Last Sunday was unique. It happens only once every year in my tradition. Since it was the second Sunday of Advent, we sang carols and took time to remember the birth of Jesus. Since it was the first Sunday of the month, we celebrated the Lord’s Supper, and took time to remember his death. Birth and death, powerfully juxtaposed in one service.
We meditated on the profound humility and love of God. Which do you think demonstrated his love and humility more—that Jesus died for us, or that he emptied himself and was born as a human?
When I turned to this week’s devotional text, I found another truth that demonstrates the love and humility of God even further: he calls us his children.
In this devotion, we’ll look at the profound depth of God’s love, the great revealing, and the purpose of it all.
. . .
The profound depth of God’s love.
Stott says it well. God’s love is not simply shown or demonstrated, but “lavished on us”. You can hear the amazement in John’s words: he points it out twice:
See what love the Father has given us, that we should be called children of God; and that is what we are. (v. 1 NRSV, emphasis mine)
It seems like John got to the end of his thought and in further amazement blurted out: “that is what we are”!
Stewart Townend’s “How Deep the Father’s Love For Us” captured this profound truth in music.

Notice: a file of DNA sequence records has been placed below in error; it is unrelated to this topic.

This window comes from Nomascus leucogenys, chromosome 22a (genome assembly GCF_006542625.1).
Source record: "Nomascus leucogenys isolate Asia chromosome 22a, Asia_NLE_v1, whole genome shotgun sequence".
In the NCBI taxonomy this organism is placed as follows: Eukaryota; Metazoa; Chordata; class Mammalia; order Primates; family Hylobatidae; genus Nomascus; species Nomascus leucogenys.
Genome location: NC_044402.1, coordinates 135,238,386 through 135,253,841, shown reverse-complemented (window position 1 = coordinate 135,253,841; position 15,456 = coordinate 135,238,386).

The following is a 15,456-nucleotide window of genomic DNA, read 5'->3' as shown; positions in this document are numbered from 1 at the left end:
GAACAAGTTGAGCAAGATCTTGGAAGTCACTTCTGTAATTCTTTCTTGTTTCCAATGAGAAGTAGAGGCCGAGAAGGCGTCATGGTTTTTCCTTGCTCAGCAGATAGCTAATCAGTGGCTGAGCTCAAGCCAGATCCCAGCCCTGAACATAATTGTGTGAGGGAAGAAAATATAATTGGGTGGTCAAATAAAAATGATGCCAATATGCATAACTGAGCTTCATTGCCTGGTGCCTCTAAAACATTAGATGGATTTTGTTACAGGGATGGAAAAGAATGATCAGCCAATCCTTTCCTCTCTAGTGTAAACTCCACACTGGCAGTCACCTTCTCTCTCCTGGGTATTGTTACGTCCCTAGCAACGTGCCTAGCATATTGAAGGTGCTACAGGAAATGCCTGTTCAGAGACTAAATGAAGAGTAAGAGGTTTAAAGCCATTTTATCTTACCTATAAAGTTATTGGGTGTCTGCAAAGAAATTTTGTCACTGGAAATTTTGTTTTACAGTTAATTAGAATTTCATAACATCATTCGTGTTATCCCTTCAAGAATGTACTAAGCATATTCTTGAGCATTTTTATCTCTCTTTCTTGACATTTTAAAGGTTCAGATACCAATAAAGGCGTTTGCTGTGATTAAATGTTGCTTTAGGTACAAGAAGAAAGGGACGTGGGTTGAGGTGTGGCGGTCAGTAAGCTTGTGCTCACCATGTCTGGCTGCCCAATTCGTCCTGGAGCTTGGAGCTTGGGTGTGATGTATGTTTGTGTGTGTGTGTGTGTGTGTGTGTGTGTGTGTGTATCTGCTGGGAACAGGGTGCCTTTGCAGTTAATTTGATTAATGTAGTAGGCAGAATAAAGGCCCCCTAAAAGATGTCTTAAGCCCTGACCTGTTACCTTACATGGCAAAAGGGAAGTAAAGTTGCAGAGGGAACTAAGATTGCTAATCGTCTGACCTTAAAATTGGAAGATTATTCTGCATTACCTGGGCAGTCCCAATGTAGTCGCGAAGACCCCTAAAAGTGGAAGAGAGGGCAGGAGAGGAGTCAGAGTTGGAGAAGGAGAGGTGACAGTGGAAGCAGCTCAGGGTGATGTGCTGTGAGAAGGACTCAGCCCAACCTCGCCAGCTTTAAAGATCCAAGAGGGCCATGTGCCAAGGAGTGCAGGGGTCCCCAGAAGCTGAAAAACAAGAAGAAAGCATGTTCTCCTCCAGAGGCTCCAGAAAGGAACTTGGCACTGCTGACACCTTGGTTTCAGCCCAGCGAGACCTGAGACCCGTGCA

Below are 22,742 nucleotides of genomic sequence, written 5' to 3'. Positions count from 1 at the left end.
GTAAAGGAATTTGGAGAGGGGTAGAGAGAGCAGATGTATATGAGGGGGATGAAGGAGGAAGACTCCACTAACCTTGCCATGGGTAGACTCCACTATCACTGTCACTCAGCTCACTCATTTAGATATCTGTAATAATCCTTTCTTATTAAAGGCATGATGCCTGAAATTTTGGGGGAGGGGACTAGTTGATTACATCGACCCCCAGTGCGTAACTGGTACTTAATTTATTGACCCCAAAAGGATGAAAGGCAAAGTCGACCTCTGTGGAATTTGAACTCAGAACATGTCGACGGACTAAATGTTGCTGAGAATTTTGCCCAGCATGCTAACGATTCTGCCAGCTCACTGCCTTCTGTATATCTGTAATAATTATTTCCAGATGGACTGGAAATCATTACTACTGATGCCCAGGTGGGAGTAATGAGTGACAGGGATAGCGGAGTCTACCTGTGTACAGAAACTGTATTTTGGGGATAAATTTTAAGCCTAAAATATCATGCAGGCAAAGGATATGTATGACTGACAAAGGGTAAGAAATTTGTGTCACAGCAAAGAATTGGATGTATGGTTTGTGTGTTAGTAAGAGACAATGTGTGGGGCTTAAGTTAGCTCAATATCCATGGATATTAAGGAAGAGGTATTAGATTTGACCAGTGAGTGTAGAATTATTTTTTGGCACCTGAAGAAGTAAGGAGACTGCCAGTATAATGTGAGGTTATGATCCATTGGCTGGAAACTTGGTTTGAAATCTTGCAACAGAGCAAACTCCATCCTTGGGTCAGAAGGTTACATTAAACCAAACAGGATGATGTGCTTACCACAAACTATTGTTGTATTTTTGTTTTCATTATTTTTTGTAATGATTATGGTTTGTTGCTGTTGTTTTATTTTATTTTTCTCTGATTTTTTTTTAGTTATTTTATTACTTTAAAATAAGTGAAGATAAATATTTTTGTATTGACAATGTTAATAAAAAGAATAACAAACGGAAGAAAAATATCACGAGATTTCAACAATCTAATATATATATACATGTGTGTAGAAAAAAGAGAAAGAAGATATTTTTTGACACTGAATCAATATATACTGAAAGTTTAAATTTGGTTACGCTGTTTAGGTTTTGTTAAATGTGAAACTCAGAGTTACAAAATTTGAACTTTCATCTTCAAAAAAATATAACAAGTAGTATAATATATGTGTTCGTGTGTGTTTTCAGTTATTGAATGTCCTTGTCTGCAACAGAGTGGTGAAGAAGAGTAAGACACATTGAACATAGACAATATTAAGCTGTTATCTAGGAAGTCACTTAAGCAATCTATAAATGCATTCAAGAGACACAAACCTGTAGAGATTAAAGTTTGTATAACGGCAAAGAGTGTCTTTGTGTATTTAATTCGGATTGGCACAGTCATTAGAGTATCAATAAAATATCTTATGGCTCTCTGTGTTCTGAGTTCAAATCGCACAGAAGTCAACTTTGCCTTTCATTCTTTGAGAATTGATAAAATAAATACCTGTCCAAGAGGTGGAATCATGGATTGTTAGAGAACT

. . .
The great revealing.
I love John’s honesty in verse 2: “what we will be has not yet been revealed” (NRSV). If only us modern preachers would have a hint of that honesty about us when we talk about the end times! Somethings just are just not known to us yet.
But other things are.
Although God hasn’t revealed precisely what we will be like, we do know a few powerful truths:
- We are God’s children now
- Jesus will be revealed in the future
- When Jesus is revealed, we will be like him as we see him
That’s more than enough revelation to live on. Here Bultmann on the third point:
In 2 Cor 3:18 it is said that the vision of the glorified one transfigures those beholding into glorified ones.
Here’s the text from 2 Corinthians that Bultmann refers to:
All of us, with unveiled faces, seeing the glory of the Lord as though reflected in a mirror, are being transformed into the same image from one degree of glory to another. (2 Corinthians 3:18 NRSV)
Moses comes to mind when I consider this. When he returned from spending time with God on Mt. Sinai, his face shone so greatly that it startled people. Simply observing God will transform us into his likeness.
. . .
The purpose of it all.
This transformation into his likeness has already begun for believers. While the physical metamorphosis into the likeness of Christ will have to wait, the moral and ethical transformation has already begun.
The reason John spent this time sharing about the coming revelation of Jesus was not so we could meditate on the theology, as sublime as it is. The purpose of it all is to motivate his church to continue traveling down the long road of sanctification. Since we’ll be like him completely one day, why not further the process now?
This emphasis recalls 2:28, when John reminded his people to do right because God is righteous. In fact, the verses we looked at today are book-ended by these two exhortations to conform our lives to Jesus.
Let’s anticipate that full revealing today.